Angels (74 wins)
CS: Ah yes, finally a team we disagree on! I’m taking the over, and the truth is that Trout is so good that the Angels don’t really need a whole lot more than a bunch of average players. Second base and left field have plagued the team over the last two years and while it may not seem like much, Maybin and Espinosa are both upgrades over what they’ve had recently. They also added Ben Revere and Luis Valbuena, who will make them a much deeper team than in years past. Their defense, which was already one of the best in the game last year, will now be even better, and may even be the best in the AL. Kole Calhoun continues to be one of the game’s most undervalued players on both sides of the ball and is pretty much a lock for a 4.0 WAR season each year. There’s a lot more to this team than just Mike Trout.If they all remain healthy, Richards, Shoemaker, and Tyler Skaggs could form a very good trio at the top of the rotation, and Nolasco and Jesse Chavez can eat up some innings at the back-end. Outside of Cam Bedrosian, their bullpen is kind of a mess, however.
Still, this team is better on paper than the one that won 85 games and finished a game out of the postseason in 2015. Though their success will hinge a lot on health, this team is far from a disaster in my eyes. I don’t think they are necessarily a postseason team, but it is certainly within the realm of possibility. More likely though, they end up around .500, and the “trade Mike Trout” nonsense starts up again.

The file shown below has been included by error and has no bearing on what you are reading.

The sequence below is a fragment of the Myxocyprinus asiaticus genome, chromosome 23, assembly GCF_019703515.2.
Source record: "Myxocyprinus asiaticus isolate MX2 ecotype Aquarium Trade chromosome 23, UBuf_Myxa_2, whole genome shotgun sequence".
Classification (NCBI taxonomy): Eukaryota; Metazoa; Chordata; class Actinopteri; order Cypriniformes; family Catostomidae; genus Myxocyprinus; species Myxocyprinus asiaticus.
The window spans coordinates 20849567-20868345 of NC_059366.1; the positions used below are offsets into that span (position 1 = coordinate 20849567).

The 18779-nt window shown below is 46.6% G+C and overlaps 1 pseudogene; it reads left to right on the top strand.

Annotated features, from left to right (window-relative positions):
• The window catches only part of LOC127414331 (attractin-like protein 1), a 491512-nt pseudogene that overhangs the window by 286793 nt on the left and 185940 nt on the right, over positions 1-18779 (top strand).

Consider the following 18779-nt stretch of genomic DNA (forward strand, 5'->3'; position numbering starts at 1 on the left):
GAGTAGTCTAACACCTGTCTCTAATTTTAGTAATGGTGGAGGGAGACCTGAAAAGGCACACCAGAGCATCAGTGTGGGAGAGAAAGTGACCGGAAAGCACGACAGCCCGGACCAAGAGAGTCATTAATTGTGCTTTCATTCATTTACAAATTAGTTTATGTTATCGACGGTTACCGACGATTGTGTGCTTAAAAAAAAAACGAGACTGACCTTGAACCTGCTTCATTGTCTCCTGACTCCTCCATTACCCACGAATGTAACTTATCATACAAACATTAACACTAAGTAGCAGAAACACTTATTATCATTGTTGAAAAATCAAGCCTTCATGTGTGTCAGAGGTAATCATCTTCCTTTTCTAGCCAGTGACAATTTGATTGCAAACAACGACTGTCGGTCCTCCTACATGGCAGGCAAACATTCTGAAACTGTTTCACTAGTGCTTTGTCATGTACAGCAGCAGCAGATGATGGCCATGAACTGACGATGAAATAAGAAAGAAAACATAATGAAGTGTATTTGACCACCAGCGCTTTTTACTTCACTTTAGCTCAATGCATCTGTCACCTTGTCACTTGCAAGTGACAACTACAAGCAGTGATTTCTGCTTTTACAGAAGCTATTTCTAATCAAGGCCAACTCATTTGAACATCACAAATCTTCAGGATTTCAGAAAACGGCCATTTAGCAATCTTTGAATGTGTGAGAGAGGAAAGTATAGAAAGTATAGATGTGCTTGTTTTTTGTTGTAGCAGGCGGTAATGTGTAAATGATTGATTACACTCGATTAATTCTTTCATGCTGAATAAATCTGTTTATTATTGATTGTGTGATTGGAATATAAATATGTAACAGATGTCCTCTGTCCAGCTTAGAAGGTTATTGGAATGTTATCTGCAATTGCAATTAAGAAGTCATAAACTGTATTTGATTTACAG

CS: Yeah, I don’t really know what to think about Oakland. In fact, ever since the firesale that followed their 2014 season, I haven’t really known what to think about this team. I think the additions of Joyce and Trevor Plouffe are exactly the type of deals the A’s need to make right now, and Rajai Davis will help, too. Yes, he strikes out a ton and doesn’t provide much value in the field or on the bases, but Khris Davis might be the best raw power hitter in the game. Seriously, there’s just something different about the way the ball flies off his bat. And I don’t exactly know what to think about Healy. I mean, he looked great last year, but his numbers in the majors were mostly better than they were in the minors, so I wouldn’t be surprised to see him hit with some major regression this year.
Canha and Semien will both be useful position players too, but there aren’t any players here who could impact the offense to a point where it’s not near the bottom of the league in runs scored.As you pointed out their pitching staff has some real potential. Assuming he’s healthy, I’m expecting Gray to bounceback this year. I doubt he’ll be in the Cy Young award conversation as he was just a couple of years ago, but he certainly won’t be as bad as he was last year. Kendall Graveman looks to be a solid middle-of-the-rotation arm, and Cotton and Manea could both be great. And if it were maybe 2011 or 2012, their bullpen might be fantastic, but it’s 2017, so I don’t think it will be all that notable.
I guess I’ll take the over here since I think they are an improved team, but I wouldn’t expect a whole lot more than 70 wins.
Previous post: 2017 Season Preview Series: Meet the (Same Ol’) Mets